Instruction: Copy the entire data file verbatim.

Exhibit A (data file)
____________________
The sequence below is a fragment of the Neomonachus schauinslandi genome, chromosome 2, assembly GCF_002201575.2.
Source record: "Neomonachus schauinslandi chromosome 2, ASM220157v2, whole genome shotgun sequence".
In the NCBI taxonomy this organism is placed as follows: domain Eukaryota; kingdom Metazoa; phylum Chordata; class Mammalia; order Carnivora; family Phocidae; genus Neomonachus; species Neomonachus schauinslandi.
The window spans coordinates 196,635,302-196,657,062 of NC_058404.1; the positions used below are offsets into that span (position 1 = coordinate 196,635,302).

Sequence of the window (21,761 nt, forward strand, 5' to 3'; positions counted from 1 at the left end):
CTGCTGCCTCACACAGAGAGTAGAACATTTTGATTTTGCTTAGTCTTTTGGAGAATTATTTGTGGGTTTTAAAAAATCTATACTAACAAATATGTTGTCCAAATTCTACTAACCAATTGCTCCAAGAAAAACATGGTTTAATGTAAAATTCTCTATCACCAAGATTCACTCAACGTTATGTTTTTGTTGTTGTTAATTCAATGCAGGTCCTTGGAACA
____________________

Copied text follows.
The sequence below is a fragment of the Neomonachus schauinslandi genome, chromosome 2, assembly GCF_002201575.2.
Source record: "Neomonachus schauinslandi chromosome 2, ASM220157v2, whole genome shotgun sequence".
In the NCBI taxonomy this organism is placed as follows: domain Eukaryota; kingdom Metazoa; phylum Chordata; class Mammalia; order Carnivora; family Phocidae; genus Neomonachus; species Neomonachus schauinslandi.
The window spans coordinates 196,635,302-196,657,062 of NC_058404.1; the positions used below are offsets into that span (position 1 = coordinate 196,635,302).

Sequence of the window (21,761 nt, forward strand, 5' to 3'; positions counted from 1 at the left end):
CTGCTGCCTCACACAGAGAGTAGAACATTTTGATTTTGCTTAGTCTTTTGGAGAATTATTTGTGGGTTTTAAAAAATCTATACTAACAAATATGTTGTCCAAATTCTACTAACCAATTGCTCCAAGAAAAACATGGTTTAATGTAAAATTCTCTATCACCAAGATTCACTCAACGTTATGTTTTTGTTGTTGTTAATTCAATGCAGGTCCTTGGAACA